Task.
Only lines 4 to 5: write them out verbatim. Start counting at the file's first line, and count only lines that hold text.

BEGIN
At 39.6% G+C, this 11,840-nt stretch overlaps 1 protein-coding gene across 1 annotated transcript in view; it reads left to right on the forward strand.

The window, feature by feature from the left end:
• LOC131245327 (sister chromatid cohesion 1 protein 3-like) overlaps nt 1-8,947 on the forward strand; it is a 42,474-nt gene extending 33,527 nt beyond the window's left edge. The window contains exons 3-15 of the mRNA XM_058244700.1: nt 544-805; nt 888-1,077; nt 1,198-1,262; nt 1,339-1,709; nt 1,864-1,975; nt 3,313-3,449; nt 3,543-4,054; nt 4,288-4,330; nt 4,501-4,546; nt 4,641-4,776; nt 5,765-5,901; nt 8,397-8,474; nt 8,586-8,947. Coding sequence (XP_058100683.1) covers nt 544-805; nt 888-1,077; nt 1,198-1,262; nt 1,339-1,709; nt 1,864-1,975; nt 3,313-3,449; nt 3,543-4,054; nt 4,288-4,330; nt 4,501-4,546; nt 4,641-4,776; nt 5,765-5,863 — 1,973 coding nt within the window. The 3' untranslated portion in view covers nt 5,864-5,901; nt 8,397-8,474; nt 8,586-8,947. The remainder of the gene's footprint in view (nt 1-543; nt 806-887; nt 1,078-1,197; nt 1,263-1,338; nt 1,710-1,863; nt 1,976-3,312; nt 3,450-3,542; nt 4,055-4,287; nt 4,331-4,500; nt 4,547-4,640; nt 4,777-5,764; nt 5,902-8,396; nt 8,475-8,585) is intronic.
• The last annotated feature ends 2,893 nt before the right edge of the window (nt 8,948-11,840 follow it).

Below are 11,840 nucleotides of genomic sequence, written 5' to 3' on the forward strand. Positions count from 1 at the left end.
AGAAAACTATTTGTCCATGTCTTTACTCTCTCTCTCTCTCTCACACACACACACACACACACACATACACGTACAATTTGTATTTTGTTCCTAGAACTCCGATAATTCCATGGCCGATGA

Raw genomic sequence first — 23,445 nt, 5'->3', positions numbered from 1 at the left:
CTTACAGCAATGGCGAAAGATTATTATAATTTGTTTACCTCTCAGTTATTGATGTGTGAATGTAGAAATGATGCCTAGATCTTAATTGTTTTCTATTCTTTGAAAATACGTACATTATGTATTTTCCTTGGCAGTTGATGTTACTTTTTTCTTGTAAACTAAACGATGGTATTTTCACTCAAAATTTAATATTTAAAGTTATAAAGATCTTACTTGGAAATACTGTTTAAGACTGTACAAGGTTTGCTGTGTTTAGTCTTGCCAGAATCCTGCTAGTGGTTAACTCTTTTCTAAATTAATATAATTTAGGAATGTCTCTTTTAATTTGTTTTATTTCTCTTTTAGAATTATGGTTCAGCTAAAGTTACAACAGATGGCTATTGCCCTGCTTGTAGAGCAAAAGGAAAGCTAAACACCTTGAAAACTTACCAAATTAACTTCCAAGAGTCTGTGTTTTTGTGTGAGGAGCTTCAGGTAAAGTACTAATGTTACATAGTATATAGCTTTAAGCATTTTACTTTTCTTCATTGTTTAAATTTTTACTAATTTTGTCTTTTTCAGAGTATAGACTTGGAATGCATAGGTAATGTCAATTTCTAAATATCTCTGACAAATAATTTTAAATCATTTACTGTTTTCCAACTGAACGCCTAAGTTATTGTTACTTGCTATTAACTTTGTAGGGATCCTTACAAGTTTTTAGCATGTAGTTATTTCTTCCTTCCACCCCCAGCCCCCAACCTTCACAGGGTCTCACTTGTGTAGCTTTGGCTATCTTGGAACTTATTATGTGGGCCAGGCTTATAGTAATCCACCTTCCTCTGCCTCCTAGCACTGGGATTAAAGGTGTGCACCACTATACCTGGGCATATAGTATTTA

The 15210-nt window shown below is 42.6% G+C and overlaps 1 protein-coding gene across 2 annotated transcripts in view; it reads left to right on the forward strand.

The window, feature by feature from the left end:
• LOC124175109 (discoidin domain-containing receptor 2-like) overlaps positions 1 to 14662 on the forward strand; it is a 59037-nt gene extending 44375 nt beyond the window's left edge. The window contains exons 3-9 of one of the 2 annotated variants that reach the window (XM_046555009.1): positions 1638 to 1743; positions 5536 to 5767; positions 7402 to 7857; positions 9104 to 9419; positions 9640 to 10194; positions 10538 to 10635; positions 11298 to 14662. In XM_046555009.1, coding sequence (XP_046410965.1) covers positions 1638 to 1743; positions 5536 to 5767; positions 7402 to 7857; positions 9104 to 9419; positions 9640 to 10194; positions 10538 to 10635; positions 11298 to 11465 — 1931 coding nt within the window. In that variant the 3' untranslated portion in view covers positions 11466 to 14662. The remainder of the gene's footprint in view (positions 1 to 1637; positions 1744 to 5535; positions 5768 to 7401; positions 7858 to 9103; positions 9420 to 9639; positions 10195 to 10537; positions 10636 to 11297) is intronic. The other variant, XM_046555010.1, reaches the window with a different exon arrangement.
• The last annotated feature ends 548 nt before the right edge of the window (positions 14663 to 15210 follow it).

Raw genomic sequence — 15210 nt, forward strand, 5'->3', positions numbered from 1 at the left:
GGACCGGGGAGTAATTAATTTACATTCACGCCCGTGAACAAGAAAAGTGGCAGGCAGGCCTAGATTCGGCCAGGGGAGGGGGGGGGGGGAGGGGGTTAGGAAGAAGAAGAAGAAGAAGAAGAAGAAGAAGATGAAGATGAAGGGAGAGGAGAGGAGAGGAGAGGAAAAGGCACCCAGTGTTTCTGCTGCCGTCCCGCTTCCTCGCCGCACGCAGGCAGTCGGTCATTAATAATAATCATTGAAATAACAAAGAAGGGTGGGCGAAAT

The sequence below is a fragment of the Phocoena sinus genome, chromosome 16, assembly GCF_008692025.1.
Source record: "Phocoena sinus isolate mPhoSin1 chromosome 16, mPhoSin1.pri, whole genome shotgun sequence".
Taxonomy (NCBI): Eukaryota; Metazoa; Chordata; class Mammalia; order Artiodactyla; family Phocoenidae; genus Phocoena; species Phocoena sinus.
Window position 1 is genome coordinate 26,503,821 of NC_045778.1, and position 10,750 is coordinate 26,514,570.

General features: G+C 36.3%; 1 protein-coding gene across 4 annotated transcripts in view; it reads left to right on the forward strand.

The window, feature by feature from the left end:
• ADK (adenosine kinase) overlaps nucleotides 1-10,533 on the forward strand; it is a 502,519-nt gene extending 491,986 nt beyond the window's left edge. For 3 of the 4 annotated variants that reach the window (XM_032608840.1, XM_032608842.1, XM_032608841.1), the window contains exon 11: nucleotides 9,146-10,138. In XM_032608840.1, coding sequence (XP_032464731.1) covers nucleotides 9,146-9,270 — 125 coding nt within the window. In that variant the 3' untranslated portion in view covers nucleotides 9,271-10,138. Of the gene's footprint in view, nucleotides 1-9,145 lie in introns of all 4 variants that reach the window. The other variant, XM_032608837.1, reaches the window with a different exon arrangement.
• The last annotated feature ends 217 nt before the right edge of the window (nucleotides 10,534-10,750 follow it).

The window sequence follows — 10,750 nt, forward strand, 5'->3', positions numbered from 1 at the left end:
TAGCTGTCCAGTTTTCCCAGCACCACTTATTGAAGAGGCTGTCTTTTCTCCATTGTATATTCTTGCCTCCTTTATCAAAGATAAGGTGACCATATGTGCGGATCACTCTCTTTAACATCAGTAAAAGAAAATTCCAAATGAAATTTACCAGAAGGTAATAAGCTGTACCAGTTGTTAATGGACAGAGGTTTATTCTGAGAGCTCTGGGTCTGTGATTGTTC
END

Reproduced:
• The last annotated feature ends 2,893 nt before the right edge of the window (nt 8,948-11,840 follow it).

Below are 11,840 nucleotides of genomic sequence, written 5' to 3' on the forward strand. Positions count from 1 at the left end.